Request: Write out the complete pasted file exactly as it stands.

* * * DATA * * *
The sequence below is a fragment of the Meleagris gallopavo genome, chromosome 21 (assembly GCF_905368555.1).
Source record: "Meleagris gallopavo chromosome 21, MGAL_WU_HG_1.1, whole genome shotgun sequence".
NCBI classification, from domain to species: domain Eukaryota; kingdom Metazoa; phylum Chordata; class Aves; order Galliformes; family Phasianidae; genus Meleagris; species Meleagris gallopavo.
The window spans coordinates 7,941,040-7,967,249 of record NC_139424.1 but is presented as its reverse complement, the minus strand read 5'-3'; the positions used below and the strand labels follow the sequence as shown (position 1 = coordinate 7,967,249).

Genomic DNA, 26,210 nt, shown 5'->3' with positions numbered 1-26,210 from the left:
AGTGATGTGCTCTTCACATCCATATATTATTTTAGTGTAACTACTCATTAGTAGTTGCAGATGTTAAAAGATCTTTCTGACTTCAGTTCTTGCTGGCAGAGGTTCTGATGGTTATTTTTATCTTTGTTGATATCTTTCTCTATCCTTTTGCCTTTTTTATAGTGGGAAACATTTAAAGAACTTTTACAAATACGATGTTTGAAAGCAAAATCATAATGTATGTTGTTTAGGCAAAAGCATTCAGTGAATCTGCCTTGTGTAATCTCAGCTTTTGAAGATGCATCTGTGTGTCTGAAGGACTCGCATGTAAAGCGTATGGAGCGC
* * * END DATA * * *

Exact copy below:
The sequence below is a fragment of the Meleagris gallopavo genome, chromosome 21 (assembly GCF_905368555.1).
Source record: "Meleagris gallopavo chromosome 21, MGAL_WU_HG_1.1, whole genome shotgun sequence".
NCBI classification, from domain to species: domain Eukaryota; kingdom Metazoa; phylum Chordata; class Aves; order Galliformes; family Phasianidae; genus Meleagris; species Meleagris gallopavo.
The window spans coordinates 7,941,040-7,967,249 of record NC_139424.1 but is presented as its reverse complement, the minus strand read 5'-3'; the positions used below and the strand labels follow the sequence as shown (position 1 = coordinate 7,967,249).

Genomic DNA, 26,210 nt, shown 5'->3' with positions numbered 1-26,210 from the left:
AGTGATGTGCTCTTCACATCCATATATTATTTTAGTGTAACTACTCATTAGTAGTTGCAGATGTTAAAAGATCTTTCTGACTTCAGTTCTTGCTGGCAGAGGTTCTGATGGTTATTTTTATCTTTGTTGATATCTTTCTCTATCCTTTTGCCTTTTTTATAGTGGGAAACATTTAAAGAACTTTTACAAATACGATGTTTGAAAGCAAAATCATAATGTATGTTGTTTAGGCAAAAGCATTCAGTGAATCTGCCTTGTGTAATCTCAGCTTTTGAAGATGCATCTGTGTGTCTGAAGGACTCGCATGTAAAGCGTATGGAGCGC